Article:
In some cases, you both already have ideas about what fantasies you’d like to try together. People who are lucky to find lovers that they “click” with on other levels often find that they sexually “click” too. Others, with a little sexual sleuthing, find their lovers equally curious about the possible aphrodisiac effects of fantasies on their shared sex life, and look forward to trying something new that could really spice things up.

Either way, for you to explore the idea together, one of you has to be the one to start talking about it — easy if you talk about sex and experimentation regularly in your relationship, daunting if you never talk about sex. Not everyone will feel comfortable talking about their innermost fantasies, or you might be feeling apprehensive about confessing your fantasies and desires to them.

But whatever your situation, telling him or her you want to try something new sexually can feel stressful — and if your fantasy makes you uncomfortable, this is an understatement. In fact, even thinking about talking about sex is stressful sometimes! If you’ve never brought up the subject of sex with your partner, don’t worry.

If you have what you consider a routine style of sex, telling your partner that you want something to change is scary, and starting a conversation about your desires to sexually experiment can make you feel vulnerable. This is especially true with sexual fantasies that predate your relationship. Opening yourself up and asking for something you want sexually takes courage — but also gives you an opportunity to learn more about what your lover likes and dislikes.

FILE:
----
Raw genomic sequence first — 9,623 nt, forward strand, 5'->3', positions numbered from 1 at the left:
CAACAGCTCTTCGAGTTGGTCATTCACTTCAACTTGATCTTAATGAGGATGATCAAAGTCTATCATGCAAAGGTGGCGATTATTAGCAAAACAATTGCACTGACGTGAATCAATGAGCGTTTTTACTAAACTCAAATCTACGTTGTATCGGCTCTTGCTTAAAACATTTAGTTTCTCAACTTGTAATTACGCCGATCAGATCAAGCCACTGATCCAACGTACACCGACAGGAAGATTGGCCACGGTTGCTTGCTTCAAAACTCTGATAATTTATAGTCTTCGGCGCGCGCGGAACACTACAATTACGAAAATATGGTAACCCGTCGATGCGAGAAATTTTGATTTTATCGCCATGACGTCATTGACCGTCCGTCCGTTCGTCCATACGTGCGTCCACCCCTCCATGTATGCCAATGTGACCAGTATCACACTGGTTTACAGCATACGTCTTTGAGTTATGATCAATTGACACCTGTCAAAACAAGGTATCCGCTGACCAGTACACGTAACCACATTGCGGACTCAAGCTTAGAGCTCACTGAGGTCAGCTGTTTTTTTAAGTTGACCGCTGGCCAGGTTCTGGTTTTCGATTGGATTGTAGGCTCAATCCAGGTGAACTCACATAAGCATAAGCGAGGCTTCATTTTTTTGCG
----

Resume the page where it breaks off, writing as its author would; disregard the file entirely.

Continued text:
If you’re the one bringing it up, reverse roles for a minute: If you don’t normally talk about sex in your relationship and then suddenly one of you wants to, it might be upsetting — at first. Your lover may wonder if you’ve had sexual secrets all along. But it’s very likely that your opening up this erotic treasure trove will give them the opportunity to tell you what’s on their mind about sex, too.

Before you begin, think about how you might bring up the subject in a way that would feel safe for you: You might feel more comfortable watching a movie with a scene in it that is similar to your fantasy and commenting on the scene. Or do you think you’d feel okay asking your partner what they think about sharing fantasies while you’re entwined in an intimate cuddle? Another technique you can try is telling him you want to confess a fantasy — a sexual one — and that he or she isn’t to reply right away. Tell your lover that you can have a conversation about it later; this gives both of you time to let the idea settle. Some couples find that taking a walk together to discuss tricky issues is the perfect way to talk — side-by-side, you stay physically together facing the direction you’re going, yet you still have the comfort of not having to make constant eye-contact.